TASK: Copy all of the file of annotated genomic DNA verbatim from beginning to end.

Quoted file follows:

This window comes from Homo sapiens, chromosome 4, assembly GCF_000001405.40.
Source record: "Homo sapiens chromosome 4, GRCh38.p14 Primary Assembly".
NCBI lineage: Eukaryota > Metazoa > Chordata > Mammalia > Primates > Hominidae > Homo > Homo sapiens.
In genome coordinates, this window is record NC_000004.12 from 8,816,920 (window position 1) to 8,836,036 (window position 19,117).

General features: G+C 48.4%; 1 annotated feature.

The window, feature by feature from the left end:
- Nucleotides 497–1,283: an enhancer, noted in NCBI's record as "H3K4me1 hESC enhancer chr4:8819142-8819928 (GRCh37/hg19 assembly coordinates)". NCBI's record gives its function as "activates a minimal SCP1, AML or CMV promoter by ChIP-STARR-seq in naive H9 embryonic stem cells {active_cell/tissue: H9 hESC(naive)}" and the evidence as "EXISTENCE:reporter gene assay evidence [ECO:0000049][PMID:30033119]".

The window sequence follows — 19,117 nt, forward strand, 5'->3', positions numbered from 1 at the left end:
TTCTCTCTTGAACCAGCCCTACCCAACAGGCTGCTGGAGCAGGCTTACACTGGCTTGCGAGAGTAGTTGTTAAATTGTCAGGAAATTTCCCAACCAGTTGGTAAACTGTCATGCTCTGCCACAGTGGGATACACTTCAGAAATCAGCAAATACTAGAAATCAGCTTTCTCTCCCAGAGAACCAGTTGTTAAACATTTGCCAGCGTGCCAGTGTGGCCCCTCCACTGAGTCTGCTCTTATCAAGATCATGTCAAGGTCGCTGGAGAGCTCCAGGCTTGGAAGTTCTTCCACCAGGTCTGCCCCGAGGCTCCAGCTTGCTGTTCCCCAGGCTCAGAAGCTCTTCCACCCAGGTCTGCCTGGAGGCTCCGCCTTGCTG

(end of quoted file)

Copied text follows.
This window comes from Homo sapiens, chromosome 4, assembly GCF_000001405.40.
Source record: "Homo sapiens chromosome 4, GRCh38.p14 Primary Assembly".
NCBI lineage: Eukaryota > Metazoa > Chordata > Mammalia > Primates > Hominidae > Homo > Homo sapiens.
In genome coordinates, this window is record NC_000004.12 from 8,816,920 (window position 1) to 8,836,036 (window position 19,117).

General features: G+C 48.4%; 1 annotated feature.

The window, feature by feature from the left end:
- Nucleotides 497–1,283: an enhancer, noted in NCBI's record as "H3K4me1 hESC enhancer chr4:8819142-8819928 (GRCh37/hg19 assembly coordinates)". NCBI's record gives its function as "activates a minimal SCP1, AML or CMV promoter by ChIP-STARR-seq in naive H9 embryonic stem cells {active_cell/tissue: H9 hESC(naive)}" and the evidence as "EXISTENCE:reporter gene assay evidence [ECO:0000049][PMID:30033119]".

The window sequence follows — 19,117 nt, forward strand, 5'->3', positions numbered from 1 at the left end:
TTCTCTCTTGAACCAGCCCTACCCAACAGGCTGCTGGAGCAGGCTTACACTGGCTTGCGAGAGTAGTTGTTAAATTGTCAGGAAATTTCCCAACCAGTTGGTAAACTGTCATGCTCTGCCACAGTGGGATACACTTCAGAAATCAGCAAATACTAGAAATCAGCTTTCTCTCCCAGAGAACCAGTTGTTAAACATTTGCCAGCGTGCCAGTGTGGCCCCTCCACTGAGTCTGCTCTTATCAAGATCATGTCAAGGTCGCTGGAGAGCTCCAGGCTTGGAAGTTCTTCCACCAGGTCTGCCCCGAGGCTCCAGCTTGCTGTTCCCCAGGCTCAGAAGCTCTTCCACCCAGGTCTGCCTGGAGGCTCCGCCTTGCTG